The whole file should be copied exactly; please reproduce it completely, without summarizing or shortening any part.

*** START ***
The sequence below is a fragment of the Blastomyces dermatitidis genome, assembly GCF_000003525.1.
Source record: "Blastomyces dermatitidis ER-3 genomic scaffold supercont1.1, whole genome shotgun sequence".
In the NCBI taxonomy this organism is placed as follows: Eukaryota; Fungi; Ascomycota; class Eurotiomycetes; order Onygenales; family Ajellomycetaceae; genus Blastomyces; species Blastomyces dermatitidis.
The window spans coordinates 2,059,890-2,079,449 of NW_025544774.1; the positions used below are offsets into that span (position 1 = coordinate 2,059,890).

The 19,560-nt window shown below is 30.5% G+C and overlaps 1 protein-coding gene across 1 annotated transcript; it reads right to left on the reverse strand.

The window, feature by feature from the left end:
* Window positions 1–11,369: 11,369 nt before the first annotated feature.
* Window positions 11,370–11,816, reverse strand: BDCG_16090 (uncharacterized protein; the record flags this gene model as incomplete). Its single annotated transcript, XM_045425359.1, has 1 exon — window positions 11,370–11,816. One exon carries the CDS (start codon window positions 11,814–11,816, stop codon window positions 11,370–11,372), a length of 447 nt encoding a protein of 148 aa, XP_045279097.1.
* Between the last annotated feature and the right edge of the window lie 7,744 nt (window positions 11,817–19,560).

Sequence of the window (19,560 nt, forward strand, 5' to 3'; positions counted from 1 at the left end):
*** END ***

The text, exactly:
The sequence below is a fragment of the Blastomyces dermatitidis genome, assembly GCF_000003525.1.
Source record: "Blastomyces dermatitidis ER-3 genomic scaffold supercont1.1, whole genome shotgun sequence".
In the NCBI taxonomy this organism is placed as follows: Eukaryota; Fungi; Ascomycota; class Eurotiomycetes; order Onygenales; family Ajellomycetaceae; genus Blastomyces; species Blastomyces dermatitidis.
The window spans coordinates 2,059,890-2,079,449 of NW_025544774.1; the positions used below are offsets into that span (position 1 = coordinate 2,059,890).

The 19,560-nt window shown below is 30.5% G+C and overlaps 1 protein-coding gene across 1 annotated transcript; it reads right to left on the reverse strand.

The window, feature by feature from the left end:
* Window positions 1–11,369: 11,369 nt before the first annotated feature.
* Window positions 11,370–11,816, reverse strand: BDCG_16090 (uncharacterized protein; the record flags this gene model as incomplete). Its single annotated transcript, XM_045425359.1, has 1 exon — window positions 11,370–11,816. One exon carries the CDS (start codon window positions 11,814–11,816, stop codon window positions 11,370–11,372), a length of 447 nt encoding a protein of 148 aa, XP_045279097.1.
* Between the last annotated feature and the right edge of the window lie 7,744 nt (window positions 11,817–19,560).

Sequence of the window (19,560 nt, forward strand, 5' to 3'; positions counted from 1 at the left end):